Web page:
of world than the one we're used to in the Lower 48.
All that, and the residents even speak our language!
DON'T FORGET YOUR CAMERA
Alaska is a photographer's, nature lover's, and sightseer's dream.
The scenery is endless -- coastlines, mountains, lakes,
glaciers, ice fields, fjords, tundra, river valleys, dramatic skies,
boreal forests, meadows full of flowers:
There are numerous state and national parks and preserves,
including the biggest national park in the USA and the highest
mountain in North America:
Deep-water harbor and pier at
Valdez in northern Prince William Sound (6-15-12)
Wildlife is abundant. In one day you have the chance to see grizzly
bears, caribou, Dall sheep, wolves, lynx, foxes, moose, and more at Denali National
Park -- or at a wildlife preserve:
20,320-foot Denali Peak (officially called
as seen from the
shuttle bus along the park road on August 11
Alaska is also a birder's paradise, with many species
migrating in and out and others tough enough to live there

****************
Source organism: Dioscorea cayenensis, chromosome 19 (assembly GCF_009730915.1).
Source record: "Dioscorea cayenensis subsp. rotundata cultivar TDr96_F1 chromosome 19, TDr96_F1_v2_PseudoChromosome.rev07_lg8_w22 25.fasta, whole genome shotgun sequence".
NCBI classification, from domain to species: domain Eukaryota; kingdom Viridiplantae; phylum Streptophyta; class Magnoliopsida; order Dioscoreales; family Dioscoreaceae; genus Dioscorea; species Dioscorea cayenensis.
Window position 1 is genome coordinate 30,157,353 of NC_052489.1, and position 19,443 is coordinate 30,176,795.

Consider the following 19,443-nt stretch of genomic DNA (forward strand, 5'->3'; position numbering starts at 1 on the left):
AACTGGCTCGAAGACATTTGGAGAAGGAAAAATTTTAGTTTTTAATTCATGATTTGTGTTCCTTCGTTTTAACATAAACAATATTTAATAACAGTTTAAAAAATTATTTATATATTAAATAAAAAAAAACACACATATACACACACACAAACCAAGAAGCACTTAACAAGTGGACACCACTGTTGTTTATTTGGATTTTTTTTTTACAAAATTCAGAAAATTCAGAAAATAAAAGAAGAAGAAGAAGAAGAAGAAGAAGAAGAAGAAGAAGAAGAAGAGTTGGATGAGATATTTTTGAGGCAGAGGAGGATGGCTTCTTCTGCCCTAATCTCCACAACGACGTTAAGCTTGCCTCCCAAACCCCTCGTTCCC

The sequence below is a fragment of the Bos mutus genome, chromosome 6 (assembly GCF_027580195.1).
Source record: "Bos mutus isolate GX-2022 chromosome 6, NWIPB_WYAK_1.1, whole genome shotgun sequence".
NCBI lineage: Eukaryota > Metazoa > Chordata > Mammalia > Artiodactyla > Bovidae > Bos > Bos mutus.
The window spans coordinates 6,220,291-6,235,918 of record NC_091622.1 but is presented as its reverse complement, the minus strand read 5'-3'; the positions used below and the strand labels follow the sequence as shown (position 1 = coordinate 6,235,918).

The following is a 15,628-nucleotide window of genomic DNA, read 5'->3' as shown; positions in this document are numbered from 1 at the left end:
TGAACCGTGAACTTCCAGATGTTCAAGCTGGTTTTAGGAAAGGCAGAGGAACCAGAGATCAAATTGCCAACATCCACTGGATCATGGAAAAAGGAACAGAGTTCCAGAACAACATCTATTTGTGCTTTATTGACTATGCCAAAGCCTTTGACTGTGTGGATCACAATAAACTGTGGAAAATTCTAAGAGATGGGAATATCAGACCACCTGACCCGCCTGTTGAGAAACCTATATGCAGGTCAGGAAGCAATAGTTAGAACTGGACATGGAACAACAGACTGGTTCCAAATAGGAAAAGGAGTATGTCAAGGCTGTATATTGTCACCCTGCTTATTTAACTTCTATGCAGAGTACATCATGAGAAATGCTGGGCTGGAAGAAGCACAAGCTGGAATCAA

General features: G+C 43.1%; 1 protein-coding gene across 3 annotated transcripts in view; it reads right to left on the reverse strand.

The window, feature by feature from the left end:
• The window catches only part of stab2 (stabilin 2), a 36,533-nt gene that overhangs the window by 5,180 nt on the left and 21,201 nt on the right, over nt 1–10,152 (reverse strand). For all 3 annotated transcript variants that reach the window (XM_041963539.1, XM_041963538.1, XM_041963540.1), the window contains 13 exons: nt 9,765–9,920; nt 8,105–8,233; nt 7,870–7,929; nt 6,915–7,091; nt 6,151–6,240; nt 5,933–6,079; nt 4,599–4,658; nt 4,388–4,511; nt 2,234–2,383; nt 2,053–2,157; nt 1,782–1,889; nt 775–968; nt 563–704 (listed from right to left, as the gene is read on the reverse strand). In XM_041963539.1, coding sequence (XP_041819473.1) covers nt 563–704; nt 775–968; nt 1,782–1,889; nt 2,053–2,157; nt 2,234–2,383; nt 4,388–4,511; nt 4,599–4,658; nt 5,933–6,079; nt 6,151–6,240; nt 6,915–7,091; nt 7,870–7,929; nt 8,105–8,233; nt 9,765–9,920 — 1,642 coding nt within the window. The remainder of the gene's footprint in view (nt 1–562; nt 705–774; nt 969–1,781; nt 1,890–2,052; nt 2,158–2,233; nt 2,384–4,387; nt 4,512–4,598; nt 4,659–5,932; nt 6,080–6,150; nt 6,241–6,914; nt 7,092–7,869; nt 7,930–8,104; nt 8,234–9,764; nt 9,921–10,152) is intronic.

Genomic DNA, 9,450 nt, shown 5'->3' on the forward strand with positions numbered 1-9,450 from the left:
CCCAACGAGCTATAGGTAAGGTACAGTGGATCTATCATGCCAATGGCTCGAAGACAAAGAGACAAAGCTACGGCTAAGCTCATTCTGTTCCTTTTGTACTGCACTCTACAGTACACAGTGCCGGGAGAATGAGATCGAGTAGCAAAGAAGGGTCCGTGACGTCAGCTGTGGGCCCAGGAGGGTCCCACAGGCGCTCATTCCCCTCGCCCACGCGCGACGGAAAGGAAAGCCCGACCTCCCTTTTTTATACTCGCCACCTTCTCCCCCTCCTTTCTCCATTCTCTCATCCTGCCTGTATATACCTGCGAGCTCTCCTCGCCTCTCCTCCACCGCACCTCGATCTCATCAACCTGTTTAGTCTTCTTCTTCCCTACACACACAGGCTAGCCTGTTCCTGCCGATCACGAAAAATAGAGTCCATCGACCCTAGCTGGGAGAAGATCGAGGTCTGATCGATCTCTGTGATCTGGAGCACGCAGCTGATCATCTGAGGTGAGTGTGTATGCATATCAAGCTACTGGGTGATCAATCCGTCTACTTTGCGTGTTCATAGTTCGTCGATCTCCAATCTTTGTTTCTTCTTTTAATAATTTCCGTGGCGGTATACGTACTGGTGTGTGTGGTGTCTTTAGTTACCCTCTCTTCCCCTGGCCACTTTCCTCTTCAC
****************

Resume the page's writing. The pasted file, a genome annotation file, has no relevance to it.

A handsome male caribou with
showy rack saunters past a tan tour bus and green
shuttle bus at Denali NP like he
owns the road (critters do have priority!). (8-15-12)
Above and below: thousands
of ducks, geese, sandhill cranes (the tall birds below), and other
feed at Creamer's Field in
Fairbanks. Hundreds of acres have been set aside as a park and preserve.
The changing seasons offer a variety of visual delights --
colorful spring wildflowers, a profusion of summer rainforest plants,
bright fall leaves, pristine winter snow:
There is interesting architecture to photograph and enjoy all over
the state --
Russian Orthodox churches, abandoned hunters' cabins, modern urban
structures, and more:
Intense fall colors along a trail above the Savage
River rest area in Denali NP (8-30-12)
There are old gold and copper mines with relics from the Gold Rush
days, usually in scenic mountain settings: